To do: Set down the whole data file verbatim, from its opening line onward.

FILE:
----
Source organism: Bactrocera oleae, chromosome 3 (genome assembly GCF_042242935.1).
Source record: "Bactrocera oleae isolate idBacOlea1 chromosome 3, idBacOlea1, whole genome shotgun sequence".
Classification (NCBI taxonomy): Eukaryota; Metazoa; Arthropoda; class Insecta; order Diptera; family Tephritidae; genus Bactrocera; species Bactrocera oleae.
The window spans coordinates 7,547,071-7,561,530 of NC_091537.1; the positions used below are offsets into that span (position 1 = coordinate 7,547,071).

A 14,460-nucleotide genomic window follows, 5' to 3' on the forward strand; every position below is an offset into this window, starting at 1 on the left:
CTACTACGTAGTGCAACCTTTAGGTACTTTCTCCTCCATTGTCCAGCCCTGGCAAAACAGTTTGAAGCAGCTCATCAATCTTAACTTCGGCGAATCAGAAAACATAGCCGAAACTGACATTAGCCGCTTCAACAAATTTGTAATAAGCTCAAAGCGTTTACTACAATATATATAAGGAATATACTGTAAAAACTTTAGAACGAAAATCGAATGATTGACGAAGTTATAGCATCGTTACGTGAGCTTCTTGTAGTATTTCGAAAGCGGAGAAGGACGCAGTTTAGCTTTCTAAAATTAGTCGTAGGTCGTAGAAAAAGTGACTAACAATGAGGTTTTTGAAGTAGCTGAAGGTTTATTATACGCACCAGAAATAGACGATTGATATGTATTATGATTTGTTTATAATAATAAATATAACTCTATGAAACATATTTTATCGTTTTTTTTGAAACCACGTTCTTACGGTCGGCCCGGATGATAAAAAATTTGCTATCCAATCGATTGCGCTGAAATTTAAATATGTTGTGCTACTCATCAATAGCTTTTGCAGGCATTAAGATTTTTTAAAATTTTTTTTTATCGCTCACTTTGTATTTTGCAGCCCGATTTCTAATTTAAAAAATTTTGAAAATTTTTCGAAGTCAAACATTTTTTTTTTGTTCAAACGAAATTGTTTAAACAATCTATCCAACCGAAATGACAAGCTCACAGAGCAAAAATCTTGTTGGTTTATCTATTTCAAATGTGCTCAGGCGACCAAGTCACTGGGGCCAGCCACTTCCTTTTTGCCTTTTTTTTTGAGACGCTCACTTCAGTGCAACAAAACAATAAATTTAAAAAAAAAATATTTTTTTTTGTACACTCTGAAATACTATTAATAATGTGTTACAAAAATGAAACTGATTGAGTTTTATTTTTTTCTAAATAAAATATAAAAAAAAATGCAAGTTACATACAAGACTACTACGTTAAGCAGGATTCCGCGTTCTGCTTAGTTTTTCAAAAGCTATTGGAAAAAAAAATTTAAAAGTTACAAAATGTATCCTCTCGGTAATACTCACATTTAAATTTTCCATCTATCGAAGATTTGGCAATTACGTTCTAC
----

Source organism: Bactrocera oleae, chromosome 3 (genome assembly GCF_042242935.1).
Source record: "Bactrocera oleae isolate idBacOlea1 chromosome 3, idBacOlea1, whole genome shotgun sequence".
Classification (NCBI taxonomy): Eukaryota; Metazoa; Arthropoda; class Insecta; order Diptera; family Tephritidae; genus Bactrocera; species Bactrocera oleae.
The window spans coordinates 7,547,071-7,561,530 of NC_091537.1; the positions used below are offsets into that span (position 1 = coordinate 7,547,071).

A 14,460-nucleotide genomic window follows, 5' to 3' on the forward strand; every position below is an offset into this window, starting at 1 on the left:
CTACTACGTAGTGCAACCTTTAGGTACTTTCTCCTCCATTGTCCAGCCCTGGCAAAACAGTTTGAAGCAGCTCATCAATCTTAACTTCGGCGAATCAGAAAACATAGCCGAAACTGACATTAGCCGCTTCAACAAATTTGTAATAAGCTCAAAGCGTTTACTACAATATATATAAGGAATATACTGTAAAAACTTTAGAACGAAAATCGAATGATTGACGAAGTTATAGCATCGTTACGTGAGCTTCTTGTAGTATTTCGAAAGCGGAGAAGGACGCAGTTTAGCTTTCTAAAATTAGTCGTAGGTCGTAGAAAAAGTGACTAACAATGAGGTTTTTGAAGTAGCTGAAGGTTTATTATACGCACCAGAAATAGACGATTGATATGTATTATGATTTGTTTATAATAATAAATATAACTCTATGAAACATATTTTATCGTTTTTTTTGAAACCACGTTCTTACGGTCGGCCCGGATGATAAAAAATTTGCTATCCAATCGATTGCGCTGAAATTTAAATATGTTGTGCTACTCATCAATAGCTTTTGCAGGCATTAAGATTTTTTAAAATTTTTTTTTATCGCTCACTTTGTATTTTGCAGCCCGATTTCTAATTTAAAAAATTTTGAAAATTTTTCGAAGTCAAACATTTTTTTTTTGTTCAAACGAAATTGTTTAAACAATCTATCCAACCGAAATGACAAGCTCACAGAGCAAAAATCTTGTTGGTTTATCTATTTCAAATGTGCTCAGGCGACCAAGTCACTGGGGCCAGCCACTTCCTTTTTGCCTTTTTTTTTGAGACGCTCACTTCAGTGCAACAAAACAATAAATTTAAAAAAAAAATATTTTTTTTTGTACACTCTGAAATACTATTAATAATGTGTTACAAAAATGAAACTGATTGAGTTTTATTTTTTTCTAAATAAAATATAAAAAAAAATGCAAGTTACATACAAGACTACTACGTTAAGCAGGATTCCGCGTTCTGCTTAGTTTTTCAAAAGCTATTGGAAAAAAAAATTTAAAAGTTACAAAATGTATCCTCTCGGTAATACTCACATTTAAATTTTCCATCTATCGAAGATTTGGCAATTACGTTCTAC